Creator Will.i.am tells everyone who will listen that his Puls Wearable is not a smart watch. No, no, no! It's a smart cuff. And a smart cuff is different than a smart watch. Totally different! Here's why: The Puls is basically a smartphone for your wrist, he contends, while a smart watch is an accessory to your smartphone [source: Kushins]. But experts say that's stretching things a bit.
Yes, there is one major difference between the Puls and all of the other "wearables" out there today: It's not powered by your smartphone. Most wearables -- smart watches, fitness bands -- operate by hooking into the Internet via your smartphone's antennas. Will.i.am's Puls comes equipped with its own WiFi and 3G antennas, so there's no need to tether it to another device. It's an independent operator. Convenient, sure. (Although most people, especially those interested in a gadget like the Puls, probably own smartphones and tote them around.) But this also means owners need to purchase a separate data plan to operate their Puls. And as of 2015, that data plan has to be purchased through AT&T in the U.S. and O2 in the U.K. [source: Nelson].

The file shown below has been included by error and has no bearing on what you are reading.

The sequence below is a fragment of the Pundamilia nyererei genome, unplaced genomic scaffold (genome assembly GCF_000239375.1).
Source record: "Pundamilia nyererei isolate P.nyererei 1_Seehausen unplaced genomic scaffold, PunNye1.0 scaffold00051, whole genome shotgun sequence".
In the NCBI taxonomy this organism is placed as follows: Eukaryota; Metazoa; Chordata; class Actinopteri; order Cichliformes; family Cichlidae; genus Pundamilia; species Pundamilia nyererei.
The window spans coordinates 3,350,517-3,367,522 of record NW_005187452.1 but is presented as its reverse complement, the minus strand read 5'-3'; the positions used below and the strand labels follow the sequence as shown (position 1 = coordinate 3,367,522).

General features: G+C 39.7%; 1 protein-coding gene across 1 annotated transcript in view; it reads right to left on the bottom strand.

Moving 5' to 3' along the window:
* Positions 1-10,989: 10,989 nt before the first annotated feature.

Tethering aside, in most other aspects the Puls is pretty much just like a smart watch. It allows you to tap into Instagram, Facebook and Twitter. It offers mapping and calendaring functions. You can play your favorite tunes, text and surf the Internet. There's a pedometer and Siri-like servant, AneedA. The smart cuff does allow you to make phone calls, which is a fairly unique feature offered by only a few other smart watches. And calls on the Puls are considered of a higher quality than those from a smart watch. The Puls also has some unique, lighthearted features. Will.i.am's voice sings out the numbers as you tap them, for example. And the cuff comes with an app, the Vibe+, which analyzes your voice to determine your mood. Still, most technology experts and consumers consider smart watches and the Puls to be very similar types of devices [sources: Prasuethsut, Nelson].